Leahy-Smith America Invents Act: Potential Effects On Patent Litigation


The Leahy-Smith America Invents Act (AIA), which was signed into law on September 16, 2011, presents the greatest change in U.S. patent law since the 1952 Patent Act. While the AIA is perhaps best known for abolishing the first-to-invent system in favor of a first-to-file system, it also contains a number of other significant changes. This alert does not attempt to summarize all of the changes affected by the AIA, but focuses on one particular area—how the AIA may affect patent litigation.

Joinder of Parties

The AIA may significantly increase the cost of patent litigation filed by non-practicing entities (NPEs) by changing the rules of joinder. Under the new law, 35 U.S.C. § 299, accused infringers can only be joined in a single action if the allegations of infringement "aris[e] out of the same transaction, occurrence, or series of transactions or occurrences relating to the making, using, importing into the United States, offering for sale, or selling of the same accused product or process." In other words, the accused infringers must be tied together by "the same accused product or process." Furthermore, "accused infringers may not be joined in one action as defendants or counterclaim defendants, or have their actions consolidated for trial, based solely on allegations that they each have infringed the patent or patents in suit." Thus, the new joinder standard should end the practice of NPEs suing large groups of companies in a single case based on commonality of allegedly infringed patents and general similarities between products. Instead, NPEs will need to sue each accused infringer in a separate case, perhaps in different forums.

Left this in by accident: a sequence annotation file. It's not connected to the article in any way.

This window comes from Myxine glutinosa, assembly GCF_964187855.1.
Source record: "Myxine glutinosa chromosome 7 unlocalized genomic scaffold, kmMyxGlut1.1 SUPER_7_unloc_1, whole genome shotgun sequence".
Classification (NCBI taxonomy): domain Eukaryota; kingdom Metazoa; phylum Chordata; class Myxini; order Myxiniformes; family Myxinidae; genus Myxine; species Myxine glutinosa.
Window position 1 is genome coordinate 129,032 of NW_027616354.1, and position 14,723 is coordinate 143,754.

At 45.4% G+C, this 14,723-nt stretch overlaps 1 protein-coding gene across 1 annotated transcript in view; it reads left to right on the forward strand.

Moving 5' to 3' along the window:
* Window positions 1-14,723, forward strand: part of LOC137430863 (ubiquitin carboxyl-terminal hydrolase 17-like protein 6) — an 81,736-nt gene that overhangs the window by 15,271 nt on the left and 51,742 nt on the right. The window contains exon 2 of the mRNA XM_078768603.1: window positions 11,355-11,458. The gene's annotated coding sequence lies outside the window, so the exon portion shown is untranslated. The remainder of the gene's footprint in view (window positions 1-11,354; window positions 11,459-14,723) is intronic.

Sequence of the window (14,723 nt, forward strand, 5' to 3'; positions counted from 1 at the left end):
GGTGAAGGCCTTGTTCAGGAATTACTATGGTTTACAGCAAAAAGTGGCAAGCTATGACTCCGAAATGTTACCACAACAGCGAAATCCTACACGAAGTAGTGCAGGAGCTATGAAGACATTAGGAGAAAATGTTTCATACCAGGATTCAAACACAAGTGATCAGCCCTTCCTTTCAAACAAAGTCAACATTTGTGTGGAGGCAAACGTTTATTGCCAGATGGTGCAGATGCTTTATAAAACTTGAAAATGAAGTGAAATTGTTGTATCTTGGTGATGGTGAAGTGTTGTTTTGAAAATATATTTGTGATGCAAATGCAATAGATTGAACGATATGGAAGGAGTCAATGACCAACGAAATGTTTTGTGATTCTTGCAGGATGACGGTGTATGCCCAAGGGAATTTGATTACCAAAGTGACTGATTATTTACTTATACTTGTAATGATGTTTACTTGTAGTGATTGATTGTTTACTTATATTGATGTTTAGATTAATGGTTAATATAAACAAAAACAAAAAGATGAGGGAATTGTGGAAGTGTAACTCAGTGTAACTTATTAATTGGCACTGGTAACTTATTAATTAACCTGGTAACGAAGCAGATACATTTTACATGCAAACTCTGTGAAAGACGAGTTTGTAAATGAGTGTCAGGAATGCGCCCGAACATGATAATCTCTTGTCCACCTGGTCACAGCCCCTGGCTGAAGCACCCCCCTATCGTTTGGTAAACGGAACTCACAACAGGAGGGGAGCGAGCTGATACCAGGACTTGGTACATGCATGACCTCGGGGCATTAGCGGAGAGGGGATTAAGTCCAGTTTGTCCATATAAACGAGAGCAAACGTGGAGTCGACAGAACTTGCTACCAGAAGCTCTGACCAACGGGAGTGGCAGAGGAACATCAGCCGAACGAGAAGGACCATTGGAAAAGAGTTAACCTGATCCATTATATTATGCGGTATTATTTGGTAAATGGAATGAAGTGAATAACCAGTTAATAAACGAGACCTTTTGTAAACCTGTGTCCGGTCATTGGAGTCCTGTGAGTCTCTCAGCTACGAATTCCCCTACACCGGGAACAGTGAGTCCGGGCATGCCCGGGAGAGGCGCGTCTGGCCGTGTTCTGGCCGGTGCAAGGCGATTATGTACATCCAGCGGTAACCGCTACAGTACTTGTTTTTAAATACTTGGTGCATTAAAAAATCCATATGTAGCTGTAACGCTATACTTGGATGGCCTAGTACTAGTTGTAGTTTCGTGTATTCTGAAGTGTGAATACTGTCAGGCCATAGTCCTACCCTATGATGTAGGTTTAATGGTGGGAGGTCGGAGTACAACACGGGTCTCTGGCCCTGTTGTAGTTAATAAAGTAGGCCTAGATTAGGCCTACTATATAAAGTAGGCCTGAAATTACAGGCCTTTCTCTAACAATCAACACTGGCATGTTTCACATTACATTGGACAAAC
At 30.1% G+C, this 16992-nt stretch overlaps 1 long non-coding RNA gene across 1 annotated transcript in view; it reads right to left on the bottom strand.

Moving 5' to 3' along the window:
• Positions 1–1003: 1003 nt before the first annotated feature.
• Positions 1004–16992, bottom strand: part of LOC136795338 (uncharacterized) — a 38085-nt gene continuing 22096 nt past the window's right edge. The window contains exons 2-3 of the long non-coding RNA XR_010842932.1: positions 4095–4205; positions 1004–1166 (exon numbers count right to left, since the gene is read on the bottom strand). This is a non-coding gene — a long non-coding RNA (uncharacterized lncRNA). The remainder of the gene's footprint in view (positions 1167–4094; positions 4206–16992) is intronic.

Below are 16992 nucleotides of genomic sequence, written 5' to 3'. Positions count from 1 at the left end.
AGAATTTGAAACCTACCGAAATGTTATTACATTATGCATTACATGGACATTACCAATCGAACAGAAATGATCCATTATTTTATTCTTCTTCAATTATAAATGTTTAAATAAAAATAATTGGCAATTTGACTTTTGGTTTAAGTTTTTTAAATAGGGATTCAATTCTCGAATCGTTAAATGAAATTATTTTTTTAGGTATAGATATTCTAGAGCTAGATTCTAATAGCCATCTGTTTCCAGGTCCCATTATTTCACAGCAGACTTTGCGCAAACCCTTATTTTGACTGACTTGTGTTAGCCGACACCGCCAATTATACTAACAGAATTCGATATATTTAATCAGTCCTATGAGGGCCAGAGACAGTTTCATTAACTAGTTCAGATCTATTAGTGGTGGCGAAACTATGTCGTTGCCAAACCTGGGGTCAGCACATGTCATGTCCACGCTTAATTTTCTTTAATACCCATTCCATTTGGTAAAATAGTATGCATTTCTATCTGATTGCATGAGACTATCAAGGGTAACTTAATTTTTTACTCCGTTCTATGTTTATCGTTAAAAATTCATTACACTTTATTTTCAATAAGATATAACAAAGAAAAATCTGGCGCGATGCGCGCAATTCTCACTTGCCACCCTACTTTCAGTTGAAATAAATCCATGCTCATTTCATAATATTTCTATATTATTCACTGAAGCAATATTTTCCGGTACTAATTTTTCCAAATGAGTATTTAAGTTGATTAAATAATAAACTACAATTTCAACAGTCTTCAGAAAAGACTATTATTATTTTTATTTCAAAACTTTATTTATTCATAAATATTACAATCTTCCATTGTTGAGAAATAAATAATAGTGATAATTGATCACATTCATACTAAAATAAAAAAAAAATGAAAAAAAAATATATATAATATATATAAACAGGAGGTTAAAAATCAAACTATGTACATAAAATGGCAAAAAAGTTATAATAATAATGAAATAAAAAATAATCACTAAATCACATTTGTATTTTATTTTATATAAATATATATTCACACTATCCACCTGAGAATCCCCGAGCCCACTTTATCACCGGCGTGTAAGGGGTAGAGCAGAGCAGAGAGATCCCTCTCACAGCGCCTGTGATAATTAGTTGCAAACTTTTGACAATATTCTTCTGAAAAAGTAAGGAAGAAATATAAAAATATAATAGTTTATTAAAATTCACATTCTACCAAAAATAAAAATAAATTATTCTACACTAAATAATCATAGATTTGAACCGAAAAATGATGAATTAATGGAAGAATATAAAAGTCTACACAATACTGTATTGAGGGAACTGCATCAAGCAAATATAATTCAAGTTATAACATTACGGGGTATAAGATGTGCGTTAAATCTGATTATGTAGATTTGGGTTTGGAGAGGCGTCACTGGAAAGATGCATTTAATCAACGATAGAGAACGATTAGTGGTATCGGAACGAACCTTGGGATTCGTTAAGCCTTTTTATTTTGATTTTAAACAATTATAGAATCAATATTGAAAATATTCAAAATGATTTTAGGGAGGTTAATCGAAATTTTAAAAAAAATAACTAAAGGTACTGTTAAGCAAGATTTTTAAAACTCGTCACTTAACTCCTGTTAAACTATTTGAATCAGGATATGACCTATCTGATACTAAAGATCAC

There are two general exceptions to this new joinder statute. First, Hatch-Waxman cases are excluded by an exception for cases that allege an act of infringement under 35 U.S.C. § 271(e)(2). Second, an accused infringer can waive the limitations on joinder, but only with respect to itself. This waiver may be useful when a group of companies sees some benefit to defending a case together, such as when a single party indemnifies all accused infringers. Also, accused infringers may use this waiver prerogative as negotiating leverage to obtain a more favorable forum.

Please see full alert below for more information.

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DISCLAIMER: Because of the generality of this update, the information provided herein may not be applicable in all situations and should not be acted upon without specific legal advice based on particular situations.

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